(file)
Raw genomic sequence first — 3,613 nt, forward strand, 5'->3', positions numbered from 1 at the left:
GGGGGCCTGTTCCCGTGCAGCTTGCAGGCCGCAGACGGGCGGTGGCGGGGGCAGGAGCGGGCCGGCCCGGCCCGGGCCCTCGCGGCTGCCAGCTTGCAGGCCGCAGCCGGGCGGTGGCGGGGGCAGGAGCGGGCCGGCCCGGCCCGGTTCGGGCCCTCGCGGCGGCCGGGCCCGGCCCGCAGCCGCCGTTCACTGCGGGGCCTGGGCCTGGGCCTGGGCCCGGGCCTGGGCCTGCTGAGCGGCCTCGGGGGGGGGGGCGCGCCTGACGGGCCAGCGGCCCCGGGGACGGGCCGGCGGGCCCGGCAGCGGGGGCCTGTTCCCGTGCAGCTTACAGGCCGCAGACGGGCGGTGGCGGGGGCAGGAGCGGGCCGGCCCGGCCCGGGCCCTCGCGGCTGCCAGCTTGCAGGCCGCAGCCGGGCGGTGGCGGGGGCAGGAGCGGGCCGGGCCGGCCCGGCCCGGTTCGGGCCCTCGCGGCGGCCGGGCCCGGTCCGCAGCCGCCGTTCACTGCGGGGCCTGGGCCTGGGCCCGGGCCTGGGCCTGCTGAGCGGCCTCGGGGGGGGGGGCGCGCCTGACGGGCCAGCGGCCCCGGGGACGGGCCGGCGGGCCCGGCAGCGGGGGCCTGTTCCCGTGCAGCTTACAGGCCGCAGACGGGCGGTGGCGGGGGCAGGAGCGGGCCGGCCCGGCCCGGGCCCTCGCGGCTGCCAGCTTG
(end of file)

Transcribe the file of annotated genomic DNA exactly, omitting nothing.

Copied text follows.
Raw genomic sequence first — 3,613 nt, forward strand, 5'->3', positions numbered from 1 at the left:
GGGGGCCTGTTCCCGTGCAGCTTGCAGGCCGCAGACGGGCGGTGGCGGGGGCAGGAGCGGGCCGGCCCGGCCCGGGCCCTCGCGGCTGCCAGCTTGCAGGCCGCAGCCGGGCGGTGGCGGGGGCAGGAGCGGGCCGGCCCGGCCCGGTTCGGGCCCTCGCGGCGGCCGGGCCCGGCCCGCAGCCGCCGTTCACTGCGGGGCCTGGGCCTGGGCCTGGGCCCGGGCCTGGGCCTGCTGAGCGGCCTCGGGGGGGGGGGCGCGCCTGACGGGCCAGCGGCCCCGGGGACGGGCCGGCGGGCCCGGCAGCGGGGGCCTGTTCCCGTGCAGCTTACAGGCCGCAGACGGGCGGTGGCGGGGGCAGGAGCGGGCCGGCCCGGCCCGGGCCCTCGCGGCTGCCAGCTTGCAGGCCGCAGCCGGGCGGTGGCGGGGGCAGGAGCGGGCCGGGCCGGCCCGGCCCGGTTCGGGCCCTCGCGGCGGCCGGGCCCGGTCCGCAGCCGCCGTTCACTGCGGGGCCTGGGCCTGGGCCCGGGCCTGGGCCTGCTGAGCGGCCTCGGGGGGGGGGGCGCGCCTGACGGGCCAGCGGCCCCGGGGACGGGCCGGCGGGCCCGGCAGCGGGGGCCTGTTCCCGTGCAGCTTACAGGCCGCAGACGGGCGGTGGCGGGGGCAGGAGCGGGCCGGCCCGGCCCGGGCCCTCGCGGCTGCCAGCTTG